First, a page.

September 27, 2004 (by Lieven Dewitte) - Air Force officals are drafting plans to retire as many as half of the approximately 1,200 F-16s in use by the US. It's too early to speculate, but Hill AFB is virtually a parking lot of aging F-16 that would be among the first to go.
The active duty 388th Fighter Wing is composed of 72 block 40
F-16s, built from 1989 to 1991. The Air Force Reserve 419th Fighter Wing flies 15 older block 30
F-16s built between 1986 and 1989.
Several active Air Force wings have the later block 50
models, while the newest F-16s coming off the Lockheed Martin assembly line, block 60
, are all being bought by the United Arab Emirates
Of course, replacement has to take place at some time and when the times come a fighter wing could replace the 388th with the multirole F-35 Joint Strike Fighter.
The F-35 and the stealth F/A-22 Raptor are the next generation fighter jets. The first training squadron of Raptor pilots recently started in Florida, while the F-35 won't be ready for a test flight until 2006.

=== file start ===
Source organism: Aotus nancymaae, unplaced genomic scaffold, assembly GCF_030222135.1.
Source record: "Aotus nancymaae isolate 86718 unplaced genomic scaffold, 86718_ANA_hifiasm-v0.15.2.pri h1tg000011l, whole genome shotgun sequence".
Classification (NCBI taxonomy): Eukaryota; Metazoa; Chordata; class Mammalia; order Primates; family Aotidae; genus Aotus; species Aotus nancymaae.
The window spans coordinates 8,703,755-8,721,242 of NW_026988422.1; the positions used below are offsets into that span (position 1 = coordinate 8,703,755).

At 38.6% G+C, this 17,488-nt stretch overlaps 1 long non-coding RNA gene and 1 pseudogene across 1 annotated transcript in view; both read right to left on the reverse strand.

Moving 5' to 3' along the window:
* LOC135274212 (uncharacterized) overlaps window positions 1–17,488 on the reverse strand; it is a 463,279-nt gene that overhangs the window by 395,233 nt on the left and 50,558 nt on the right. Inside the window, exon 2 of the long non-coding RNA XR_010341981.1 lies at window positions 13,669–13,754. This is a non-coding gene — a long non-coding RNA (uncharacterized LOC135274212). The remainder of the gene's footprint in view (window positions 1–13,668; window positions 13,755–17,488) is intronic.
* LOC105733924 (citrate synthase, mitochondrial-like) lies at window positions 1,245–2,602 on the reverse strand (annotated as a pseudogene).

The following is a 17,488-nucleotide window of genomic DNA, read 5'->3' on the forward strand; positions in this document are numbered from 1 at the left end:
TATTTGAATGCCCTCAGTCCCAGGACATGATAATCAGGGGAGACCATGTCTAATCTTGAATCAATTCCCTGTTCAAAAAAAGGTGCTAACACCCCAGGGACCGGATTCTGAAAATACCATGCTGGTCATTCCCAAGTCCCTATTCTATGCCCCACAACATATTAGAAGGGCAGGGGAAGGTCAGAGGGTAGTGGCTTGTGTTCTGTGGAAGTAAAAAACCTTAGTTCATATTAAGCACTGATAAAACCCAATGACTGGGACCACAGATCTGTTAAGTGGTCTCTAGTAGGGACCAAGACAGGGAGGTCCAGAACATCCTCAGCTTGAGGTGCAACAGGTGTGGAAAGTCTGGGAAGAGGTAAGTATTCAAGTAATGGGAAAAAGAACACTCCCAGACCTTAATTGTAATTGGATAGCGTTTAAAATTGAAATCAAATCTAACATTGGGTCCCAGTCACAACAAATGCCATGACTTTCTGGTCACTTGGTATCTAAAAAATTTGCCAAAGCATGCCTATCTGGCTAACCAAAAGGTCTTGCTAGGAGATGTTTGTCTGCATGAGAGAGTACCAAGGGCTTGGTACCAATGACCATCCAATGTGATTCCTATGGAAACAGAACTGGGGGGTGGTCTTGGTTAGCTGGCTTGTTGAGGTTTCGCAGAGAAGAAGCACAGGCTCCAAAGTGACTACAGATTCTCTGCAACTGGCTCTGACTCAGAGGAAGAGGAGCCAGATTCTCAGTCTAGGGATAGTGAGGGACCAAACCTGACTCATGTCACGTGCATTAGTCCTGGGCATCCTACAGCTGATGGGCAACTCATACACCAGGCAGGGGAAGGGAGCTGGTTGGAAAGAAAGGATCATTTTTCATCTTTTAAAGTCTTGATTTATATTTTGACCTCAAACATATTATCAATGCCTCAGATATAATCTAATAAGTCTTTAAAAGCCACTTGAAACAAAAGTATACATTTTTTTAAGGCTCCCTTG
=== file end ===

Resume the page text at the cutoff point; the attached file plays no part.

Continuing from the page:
Plans to begin phasing out old F-16s have started a political scavenger hunt to find new missions for rusty Falcon units. Besides active and reserve F-16 wings, some state Air Guard units - which traditionally fly the oldest warbirds - have joined a crowded field vying for a piece of the nation's shrinking airpower inventory.
Several factors are driving the retirement plan. Older planes cost more to maintain and money saved by retiring the earliest F-16s could be spent on upgrading newer Falcons.
The F-16 made its combat-operational debut at Hill in 1979.